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Feature

Making geothermal energy truly sustainable

09 September 2022
With more than $6 million in new MBIE funding, University of Ƶresearchers are working to reduce the greenhouse gas emissions of geothermal energy.

Geothermal energy has a reputation for being green – but though it’s much cleaner than fossil fuels, it does produce some greenhouse gas emissions. With more than $6 million in newly announced funding from the Ministry of Business, Innovation and Employment, researchers at Waipapa Taumata Rau, University of Auckland, are working to change that.

Associate Professor , co-director of the at the Department of Engineering Science, is leading a team aiming to turn the greenhouses gases that geothermal plants currently emit into rock, trapping it permanently underground.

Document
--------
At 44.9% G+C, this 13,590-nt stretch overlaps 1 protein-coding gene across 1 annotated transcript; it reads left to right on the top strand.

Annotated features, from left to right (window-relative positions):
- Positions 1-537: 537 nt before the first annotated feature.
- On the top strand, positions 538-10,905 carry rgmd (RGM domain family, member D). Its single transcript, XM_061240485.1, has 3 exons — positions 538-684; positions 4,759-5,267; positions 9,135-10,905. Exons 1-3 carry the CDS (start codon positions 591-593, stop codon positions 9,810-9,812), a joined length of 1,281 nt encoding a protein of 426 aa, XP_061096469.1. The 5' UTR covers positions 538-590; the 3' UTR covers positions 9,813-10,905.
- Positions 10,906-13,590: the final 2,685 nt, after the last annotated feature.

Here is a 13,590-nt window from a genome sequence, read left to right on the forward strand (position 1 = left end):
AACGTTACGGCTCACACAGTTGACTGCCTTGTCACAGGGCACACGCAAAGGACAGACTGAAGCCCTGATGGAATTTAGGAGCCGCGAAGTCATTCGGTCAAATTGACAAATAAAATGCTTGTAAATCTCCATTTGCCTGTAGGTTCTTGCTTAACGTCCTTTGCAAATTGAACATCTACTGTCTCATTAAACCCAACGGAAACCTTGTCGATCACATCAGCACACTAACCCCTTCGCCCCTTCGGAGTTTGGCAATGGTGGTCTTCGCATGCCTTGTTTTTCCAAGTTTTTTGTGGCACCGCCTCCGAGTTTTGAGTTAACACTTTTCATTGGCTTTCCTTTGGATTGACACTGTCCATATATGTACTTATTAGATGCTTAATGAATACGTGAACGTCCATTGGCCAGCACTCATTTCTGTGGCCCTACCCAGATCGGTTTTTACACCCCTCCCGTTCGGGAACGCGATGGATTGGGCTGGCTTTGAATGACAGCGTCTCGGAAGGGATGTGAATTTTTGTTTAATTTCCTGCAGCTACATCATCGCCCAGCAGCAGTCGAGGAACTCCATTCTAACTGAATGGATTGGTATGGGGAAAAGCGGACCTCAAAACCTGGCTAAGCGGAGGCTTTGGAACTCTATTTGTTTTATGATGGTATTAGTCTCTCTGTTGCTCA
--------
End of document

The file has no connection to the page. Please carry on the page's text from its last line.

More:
“New Zealand is a world leader in geothermal energy technology and many countries implement our research,” says Research Fellow , a member of the team. “This could transform the industry, bringing it from low to no emissions.”

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Dr Eylem Kaya, Associate Professor Sadiq Zarrouk, Minister for Research, Science and Innovation Ayesha Verrall, Vice-Chancellor Dawn Freshwater and Deputy Vice-Chancellor Research Jim Metson

And while geothermal plants are the first target, the process has the potential to be applied to other industries, including fossil fuel power plants. If widely applied around the world, it could take a significant chunk out of global emissions, says Zarrouk.

“We don’t claim we’ll be able to eliminate all global emissions but we’re going to help reduce them, starting with geothermal energy and going beyond.”

Geothermal energy: A primer

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Current geothermal plant design

Geothermal energy is a result of the heat at the Earth’s core, which unlike solar and wind, is always reliable. Aotearoa New Zealand’s volcanic fields make the country a great place for geothermal power – it produces the fifth most geothermal energy in the world.